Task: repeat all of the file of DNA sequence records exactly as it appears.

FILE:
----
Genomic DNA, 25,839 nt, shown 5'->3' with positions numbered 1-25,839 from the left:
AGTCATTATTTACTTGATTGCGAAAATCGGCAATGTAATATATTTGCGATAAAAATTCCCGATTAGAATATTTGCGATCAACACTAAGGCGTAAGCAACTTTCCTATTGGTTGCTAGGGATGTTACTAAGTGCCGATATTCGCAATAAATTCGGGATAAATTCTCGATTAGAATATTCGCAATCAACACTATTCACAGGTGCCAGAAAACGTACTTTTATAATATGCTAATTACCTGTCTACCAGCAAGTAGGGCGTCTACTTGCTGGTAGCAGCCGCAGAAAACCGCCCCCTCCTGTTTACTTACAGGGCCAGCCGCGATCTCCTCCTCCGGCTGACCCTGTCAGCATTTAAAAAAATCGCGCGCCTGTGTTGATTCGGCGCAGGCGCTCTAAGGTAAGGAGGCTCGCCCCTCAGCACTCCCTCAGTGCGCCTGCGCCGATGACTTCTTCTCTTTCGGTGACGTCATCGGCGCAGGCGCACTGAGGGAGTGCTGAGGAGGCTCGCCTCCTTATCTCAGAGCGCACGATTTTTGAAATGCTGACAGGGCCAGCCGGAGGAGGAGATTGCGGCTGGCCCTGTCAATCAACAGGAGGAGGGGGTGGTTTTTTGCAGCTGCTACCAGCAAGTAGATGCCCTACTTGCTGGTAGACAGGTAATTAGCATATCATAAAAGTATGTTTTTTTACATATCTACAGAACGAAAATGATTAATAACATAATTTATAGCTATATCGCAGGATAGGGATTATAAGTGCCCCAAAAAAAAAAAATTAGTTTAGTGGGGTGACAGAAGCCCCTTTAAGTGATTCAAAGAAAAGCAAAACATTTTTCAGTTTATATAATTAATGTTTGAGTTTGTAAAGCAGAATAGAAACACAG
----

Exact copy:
Genomic DNA, 25,839 nt, shown 5'->3' with positions numbered 1-25,839 from the left:
AGTCATTATTTACTTGATTGCGAAAATCGGCAATGTAATATATTTGCGATAAAAATTCCCGATTAGAATATTTGCGATCAACACTAAGGCGTAAGCAACTTTCCTATTGGTTGCTAGGGATGTTACTAAGTGCCGATATTCGCAATAAATTCGGGATAAATTCTCGATTAGAATATTCGCAATCAACACTATTCACAGGTGCCAGAAAACGTACTTTTATAATATGCTAATTACCTGTCTACCAGCAAGTAGGGCGTCTACTTGCTGGTAGCAGCCGCAGAAAACCGCCCCCTCCTGTTTACTTACAGGGCCAGCCGCGATCTCCTCCTCCGGCTGACCCTGTCAGCATTTAAAAAAATCGCGCGCCTGTGTTGATTCGGCGCAGGCGCTCTAAGGTAAGGAGGCTCGCCCCTCAGCACTCCCTCAGTGCGCCTGCGCCGATGACTTCTTCTCTTTCGGTGACGTCATCGGCGCAGGCGCACTGAGGGAGTGCTGAGGAGGCTCGCCTCCTTATCTCAGAGCGCACGATTTTTGAAATGCTGACAGGGCCAGCCGGAGGAGGAGATTGCGGCTGGCCCTGTCAATCAACAGGAGGAGGGGGTGGTTTTTTGCAGCTGCTACCAGCAAGTAGATGCCCTACTTGCTGGTAGACAGGTAATTAGCATATCATAAAAGTATGTTTTTTTACATATCTACAGAACGAAAATGATTAATAACATAATTTATAGCTATATCGCAGGATAGGGATTATAAGTGCCCCAAAAAAAAAAAATTAGTTTAGTGGGGTGACAGAAGCCCCTTTAAGTGATTCAAAGAAAAGCAAAACATTTTTCAGTTTATATAATTAATGTTTGAGTTTGTAAAGCAGAATAGAAACACAG